Unlike Adenovirus, HIV is a member of the genus Lentivirus part of the family of Retroviridae. Lentiviruses have many common morphologies and peculiar biological properties. HIV is different in structure from other retroviruses. It is roughly spherical with a diameter of about 120 nm, around 60 times smaller than a red blood cell. HIV infection in humans is considered a pandemic by the World Health Organization (WHO). HIV progressively causes acquired immunodeficiency syndrome (AIDS)[5, 6]. This is a condition in humans in which the immune system falls, leading to life-threatening infections which are called opportunistic infections caused by other pathogenic organisms.
HIV was discovered in 1981 and till date, AIDS has killed more than 25 million people. The virus infects about 0.6% of the world’s population. In 2005, AIDS claimed an estimated 2.4–3.3 million lives, of which more than 570,000 were children. About One third of these deaths occurred in Sub-Saharan Africa, where poor economic growth and poor standard of living was on the increase. During this time, HIV was statistically predicted to infect 90 million people in Africa, which would result in a minimum estimate of 18 million orphans from this crisis. Antiretroviral treatment reduces both the mortality and the morbidity of HIV infection. Routine access to antiretroviral medication in developing and under-developed countries which was unaffordable in the past has been aided by international Organizations.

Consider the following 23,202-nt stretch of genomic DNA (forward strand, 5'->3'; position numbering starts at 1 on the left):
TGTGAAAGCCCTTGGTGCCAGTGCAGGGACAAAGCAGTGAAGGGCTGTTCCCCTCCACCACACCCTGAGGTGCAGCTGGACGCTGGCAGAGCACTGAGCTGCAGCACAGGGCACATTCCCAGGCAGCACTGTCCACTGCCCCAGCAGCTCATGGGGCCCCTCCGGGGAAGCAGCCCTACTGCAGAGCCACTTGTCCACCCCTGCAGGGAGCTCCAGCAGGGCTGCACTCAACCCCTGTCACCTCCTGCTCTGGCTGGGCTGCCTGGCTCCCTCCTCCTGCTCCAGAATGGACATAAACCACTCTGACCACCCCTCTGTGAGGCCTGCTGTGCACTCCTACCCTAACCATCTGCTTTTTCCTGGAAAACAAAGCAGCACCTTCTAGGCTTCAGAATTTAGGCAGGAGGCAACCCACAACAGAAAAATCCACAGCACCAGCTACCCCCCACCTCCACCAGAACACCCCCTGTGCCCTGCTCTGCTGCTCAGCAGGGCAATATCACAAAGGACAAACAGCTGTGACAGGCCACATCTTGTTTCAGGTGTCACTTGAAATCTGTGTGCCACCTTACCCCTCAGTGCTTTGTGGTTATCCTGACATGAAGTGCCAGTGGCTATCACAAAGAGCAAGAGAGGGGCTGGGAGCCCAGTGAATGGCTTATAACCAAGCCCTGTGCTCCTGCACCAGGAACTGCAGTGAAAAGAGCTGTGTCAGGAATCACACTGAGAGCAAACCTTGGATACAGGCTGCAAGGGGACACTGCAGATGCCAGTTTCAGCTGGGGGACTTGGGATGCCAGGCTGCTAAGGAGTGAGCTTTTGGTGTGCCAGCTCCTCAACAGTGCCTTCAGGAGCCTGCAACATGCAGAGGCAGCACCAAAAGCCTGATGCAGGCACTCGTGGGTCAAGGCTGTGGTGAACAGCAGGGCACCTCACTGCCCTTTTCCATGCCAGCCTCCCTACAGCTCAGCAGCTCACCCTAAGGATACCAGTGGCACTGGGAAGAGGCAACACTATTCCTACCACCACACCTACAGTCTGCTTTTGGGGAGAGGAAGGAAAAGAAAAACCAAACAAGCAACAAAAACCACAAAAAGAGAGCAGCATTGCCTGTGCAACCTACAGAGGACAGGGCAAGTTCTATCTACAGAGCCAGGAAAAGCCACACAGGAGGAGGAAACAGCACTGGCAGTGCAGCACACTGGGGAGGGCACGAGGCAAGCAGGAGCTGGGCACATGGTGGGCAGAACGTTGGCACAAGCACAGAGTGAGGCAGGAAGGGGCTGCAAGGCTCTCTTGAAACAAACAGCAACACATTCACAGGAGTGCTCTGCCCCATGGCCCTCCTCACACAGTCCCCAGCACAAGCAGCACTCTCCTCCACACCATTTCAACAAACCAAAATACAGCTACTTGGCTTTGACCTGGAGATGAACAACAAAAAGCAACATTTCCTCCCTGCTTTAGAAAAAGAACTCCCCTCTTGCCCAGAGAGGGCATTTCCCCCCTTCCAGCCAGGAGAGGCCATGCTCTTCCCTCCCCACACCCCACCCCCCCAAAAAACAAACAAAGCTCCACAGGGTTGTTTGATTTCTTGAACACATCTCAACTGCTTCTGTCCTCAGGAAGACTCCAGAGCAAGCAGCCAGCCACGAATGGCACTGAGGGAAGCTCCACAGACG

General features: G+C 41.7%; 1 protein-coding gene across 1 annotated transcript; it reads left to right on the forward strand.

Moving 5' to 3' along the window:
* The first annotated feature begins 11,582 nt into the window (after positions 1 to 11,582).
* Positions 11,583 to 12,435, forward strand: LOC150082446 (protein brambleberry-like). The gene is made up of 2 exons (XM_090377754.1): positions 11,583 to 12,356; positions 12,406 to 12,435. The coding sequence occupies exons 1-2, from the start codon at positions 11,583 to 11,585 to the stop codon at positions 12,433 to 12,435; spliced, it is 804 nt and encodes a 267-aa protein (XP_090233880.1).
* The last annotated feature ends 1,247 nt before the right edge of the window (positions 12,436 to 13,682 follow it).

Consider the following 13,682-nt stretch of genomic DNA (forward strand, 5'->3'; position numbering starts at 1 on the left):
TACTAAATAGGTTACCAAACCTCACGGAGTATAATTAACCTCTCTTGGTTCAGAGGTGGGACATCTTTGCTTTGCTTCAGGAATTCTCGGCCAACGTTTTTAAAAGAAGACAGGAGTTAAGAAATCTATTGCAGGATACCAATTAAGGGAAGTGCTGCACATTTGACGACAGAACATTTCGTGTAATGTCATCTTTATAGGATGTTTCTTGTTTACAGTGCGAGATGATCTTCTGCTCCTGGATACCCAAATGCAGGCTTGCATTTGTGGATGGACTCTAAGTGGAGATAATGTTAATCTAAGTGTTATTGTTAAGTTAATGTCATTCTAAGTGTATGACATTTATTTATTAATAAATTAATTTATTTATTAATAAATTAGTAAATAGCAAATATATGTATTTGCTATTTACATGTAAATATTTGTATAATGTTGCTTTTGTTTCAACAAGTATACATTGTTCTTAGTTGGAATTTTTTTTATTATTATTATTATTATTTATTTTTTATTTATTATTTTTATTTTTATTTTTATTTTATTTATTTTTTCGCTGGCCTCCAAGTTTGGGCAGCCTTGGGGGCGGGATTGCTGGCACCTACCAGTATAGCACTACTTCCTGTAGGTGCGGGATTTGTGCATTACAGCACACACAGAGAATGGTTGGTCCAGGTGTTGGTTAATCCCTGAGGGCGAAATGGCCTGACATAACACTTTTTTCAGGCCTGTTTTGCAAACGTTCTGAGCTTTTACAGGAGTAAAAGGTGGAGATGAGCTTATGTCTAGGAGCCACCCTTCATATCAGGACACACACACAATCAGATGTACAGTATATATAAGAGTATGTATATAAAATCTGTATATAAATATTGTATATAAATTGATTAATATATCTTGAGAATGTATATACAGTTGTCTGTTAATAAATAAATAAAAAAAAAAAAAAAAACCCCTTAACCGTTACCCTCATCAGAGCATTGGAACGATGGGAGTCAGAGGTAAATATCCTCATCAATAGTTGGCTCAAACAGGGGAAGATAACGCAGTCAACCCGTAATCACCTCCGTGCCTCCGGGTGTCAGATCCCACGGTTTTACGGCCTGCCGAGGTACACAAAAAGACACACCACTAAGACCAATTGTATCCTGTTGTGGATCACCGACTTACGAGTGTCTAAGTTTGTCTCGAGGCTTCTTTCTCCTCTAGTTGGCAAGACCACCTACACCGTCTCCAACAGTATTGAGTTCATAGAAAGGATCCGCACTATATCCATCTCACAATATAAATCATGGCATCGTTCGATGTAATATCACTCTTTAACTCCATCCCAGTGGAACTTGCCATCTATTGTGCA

Although, adenovirus infection is typically self-limiting, fatal disease may occur among persons infected with Human Immunodeficiency Virus (HIV) and other immunosuppressed individuals. Among immunosuppressed persons, adenovirus infection is frequently associated with disseminated disease in which two or more organs are involved; viremia is frequently present.
Mortality for persons with disseminated adenovirus disease remains high despite the use of antiviral therapy. Asymptomatic carriage of adenovirus is common in HIV-infected persons; asymptomatic viruria occurs in up to 20% of persons with HIV/AIDS; and asymptomatic adenoviremia has been reported in children who are HIV-seropositive.
Adenovirus infections occur in 12% to 28% of HIV-infected persons, and 45% of the infections result in death, typically within 2 months of diagnosis[14, 15]. Mortality is usually related to site of infection: and was noticed to be 60% in those with pneumonia and 50% in those with hepatitis. Most patients with AIDS and adenovirus infection are co-infected with other pathogens or have other complicating conditions that may contribute to their mortality risk. Adenovirus is used as a vehicle to administer targeted therapy in the form of recombinant DNA or protein.